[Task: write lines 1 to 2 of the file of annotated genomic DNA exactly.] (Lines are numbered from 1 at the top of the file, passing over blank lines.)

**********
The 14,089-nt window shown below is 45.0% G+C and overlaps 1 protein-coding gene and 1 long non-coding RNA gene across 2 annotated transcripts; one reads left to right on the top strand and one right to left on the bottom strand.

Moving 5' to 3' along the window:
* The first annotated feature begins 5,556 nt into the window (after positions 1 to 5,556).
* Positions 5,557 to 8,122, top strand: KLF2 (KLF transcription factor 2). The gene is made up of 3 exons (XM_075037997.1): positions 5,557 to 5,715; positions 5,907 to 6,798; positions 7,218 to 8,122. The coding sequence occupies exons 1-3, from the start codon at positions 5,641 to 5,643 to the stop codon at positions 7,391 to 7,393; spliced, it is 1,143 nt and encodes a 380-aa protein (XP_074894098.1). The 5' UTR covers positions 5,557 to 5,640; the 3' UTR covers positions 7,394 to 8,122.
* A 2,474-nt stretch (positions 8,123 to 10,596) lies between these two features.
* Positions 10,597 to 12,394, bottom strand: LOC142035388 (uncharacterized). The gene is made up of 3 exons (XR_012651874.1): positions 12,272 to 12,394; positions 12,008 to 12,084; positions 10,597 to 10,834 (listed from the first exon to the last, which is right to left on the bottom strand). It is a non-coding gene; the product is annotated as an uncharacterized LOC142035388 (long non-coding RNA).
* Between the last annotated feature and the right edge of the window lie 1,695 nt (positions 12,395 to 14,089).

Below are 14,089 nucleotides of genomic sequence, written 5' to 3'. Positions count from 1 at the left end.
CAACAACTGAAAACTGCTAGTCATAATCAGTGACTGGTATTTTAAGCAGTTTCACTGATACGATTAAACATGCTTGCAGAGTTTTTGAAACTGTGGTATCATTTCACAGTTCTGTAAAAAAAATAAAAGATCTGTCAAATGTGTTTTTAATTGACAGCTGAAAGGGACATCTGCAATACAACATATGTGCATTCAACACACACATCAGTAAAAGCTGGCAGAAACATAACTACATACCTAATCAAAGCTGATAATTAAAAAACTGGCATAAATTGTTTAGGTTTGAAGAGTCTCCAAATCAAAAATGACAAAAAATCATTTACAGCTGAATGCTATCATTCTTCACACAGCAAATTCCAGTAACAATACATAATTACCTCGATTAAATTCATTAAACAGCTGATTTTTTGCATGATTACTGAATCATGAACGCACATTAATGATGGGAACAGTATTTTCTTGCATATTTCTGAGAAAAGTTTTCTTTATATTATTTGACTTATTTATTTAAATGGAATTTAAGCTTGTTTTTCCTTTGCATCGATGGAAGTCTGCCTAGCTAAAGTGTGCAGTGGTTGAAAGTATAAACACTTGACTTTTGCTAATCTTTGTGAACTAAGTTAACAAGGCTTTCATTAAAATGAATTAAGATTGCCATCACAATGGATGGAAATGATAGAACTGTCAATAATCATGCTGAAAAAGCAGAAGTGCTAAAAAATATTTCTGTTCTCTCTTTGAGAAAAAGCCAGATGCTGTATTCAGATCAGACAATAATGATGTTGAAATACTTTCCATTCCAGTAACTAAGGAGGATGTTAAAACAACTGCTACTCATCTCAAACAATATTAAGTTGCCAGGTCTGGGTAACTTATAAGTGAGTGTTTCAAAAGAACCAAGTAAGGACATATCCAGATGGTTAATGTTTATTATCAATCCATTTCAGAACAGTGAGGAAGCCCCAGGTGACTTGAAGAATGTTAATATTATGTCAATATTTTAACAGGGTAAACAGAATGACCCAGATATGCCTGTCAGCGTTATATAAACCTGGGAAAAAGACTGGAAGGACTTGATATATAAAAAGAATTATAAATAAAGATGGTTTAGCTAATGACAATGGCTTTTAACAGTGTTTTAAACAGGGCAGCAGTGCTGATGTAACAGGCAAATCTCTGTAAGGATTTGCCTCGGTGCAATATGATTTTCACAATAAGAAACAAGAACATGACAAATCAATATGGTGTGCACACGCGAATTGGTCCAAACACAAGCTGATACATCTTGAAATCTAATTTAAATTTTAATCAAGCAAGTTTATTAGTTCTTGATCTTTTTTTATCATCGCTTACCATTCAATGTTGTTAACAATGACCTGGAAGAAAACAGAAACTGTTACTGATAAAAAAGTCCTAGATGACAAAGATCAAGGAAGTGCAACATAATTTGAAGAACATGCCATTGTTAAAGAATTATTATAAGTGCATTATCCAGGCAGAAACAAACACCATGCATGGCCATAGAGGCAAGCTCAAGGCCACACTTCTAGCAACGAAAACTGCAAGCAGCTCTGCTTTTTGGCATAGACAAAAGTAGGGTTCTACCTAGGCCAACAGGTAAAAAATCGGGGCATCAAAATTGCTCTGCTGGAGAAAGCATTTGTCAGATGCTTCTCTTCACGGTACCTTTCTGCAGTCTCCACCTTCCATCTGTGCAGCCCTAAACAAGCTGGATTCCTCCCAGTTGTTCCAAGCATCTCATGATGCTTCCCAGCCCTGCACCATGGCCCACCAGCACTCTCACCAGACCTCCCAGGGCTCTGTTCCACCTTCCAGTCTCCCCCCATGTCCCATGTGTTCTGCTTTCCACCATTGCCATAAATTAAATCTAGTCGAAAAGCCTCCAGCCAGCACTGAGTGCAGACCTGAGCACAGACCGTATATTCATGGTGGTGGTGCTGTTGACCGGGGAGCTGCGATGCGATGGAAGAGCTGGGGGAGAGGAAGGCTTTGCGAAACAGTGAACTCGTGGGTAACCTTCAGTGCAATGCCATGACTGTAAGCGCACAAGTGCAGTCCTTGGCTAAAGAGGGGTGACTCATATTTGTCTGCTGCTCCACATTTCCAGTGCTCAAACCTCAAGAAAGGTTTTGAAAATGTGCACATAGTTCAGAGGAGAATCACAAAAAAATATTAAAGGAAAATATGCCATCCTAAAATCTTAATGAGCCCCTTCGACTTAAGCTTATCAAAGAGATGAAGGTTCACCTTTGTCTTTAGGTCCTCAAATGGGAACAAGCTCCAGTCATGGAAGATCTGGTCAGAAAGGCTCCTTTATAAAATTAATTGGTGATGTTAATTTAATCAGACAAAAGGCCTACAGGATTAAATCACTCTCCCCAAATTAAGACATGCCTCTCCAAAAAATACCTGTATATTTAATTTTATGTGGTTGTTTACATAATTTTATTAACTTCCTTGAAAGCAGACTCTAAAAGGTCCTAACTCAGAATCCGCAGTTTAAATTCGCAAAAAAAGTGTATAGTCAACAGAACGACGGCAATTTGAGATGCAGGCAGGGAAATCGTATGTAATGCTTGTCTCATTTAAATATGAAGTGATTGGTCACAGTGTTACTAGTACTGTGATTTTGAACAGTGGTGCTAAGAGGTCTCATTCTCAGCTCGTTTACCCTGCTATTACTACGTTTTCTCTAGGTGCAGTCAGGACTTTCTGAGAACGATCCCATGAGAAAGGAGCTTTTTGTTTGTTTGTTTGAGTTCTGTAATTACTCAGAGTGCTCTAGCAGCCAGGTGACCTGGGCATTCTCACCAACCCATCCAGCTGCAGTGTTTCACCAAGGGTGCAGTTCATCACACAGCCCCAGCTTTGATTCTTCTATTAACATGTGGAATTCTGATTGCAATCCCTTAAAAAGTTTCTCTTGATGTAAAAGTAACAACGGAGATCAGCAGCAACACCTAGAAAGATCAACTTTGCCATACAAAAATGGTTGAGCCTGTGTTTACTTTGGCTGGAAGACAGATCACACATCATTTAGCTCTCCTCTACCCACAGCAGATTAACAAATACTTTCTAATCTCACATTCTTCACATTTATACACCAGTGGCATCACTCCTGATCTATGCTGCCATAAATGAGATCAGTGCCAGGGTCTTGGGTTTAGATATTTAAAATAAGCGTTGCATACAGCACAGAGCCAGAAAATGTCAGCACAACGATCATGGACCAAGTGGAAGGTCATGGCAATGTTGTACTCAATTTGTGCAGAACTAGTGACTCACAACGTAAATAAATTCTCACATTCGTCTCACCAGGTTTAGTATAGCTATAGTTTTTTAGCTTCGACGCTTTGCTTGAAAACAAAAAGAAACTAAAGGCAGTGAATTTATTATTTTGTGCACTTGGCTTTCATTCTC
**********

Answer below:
The 14,089-nt window shown below is 45.0% G+C and overlaps 1 protein-coding gene and 1 long non-coding RNA gene across 2 annotated transcripts; one reads left to right on the top strand and one right to left on the bottom strand.

Moving 5' to 3' along the window: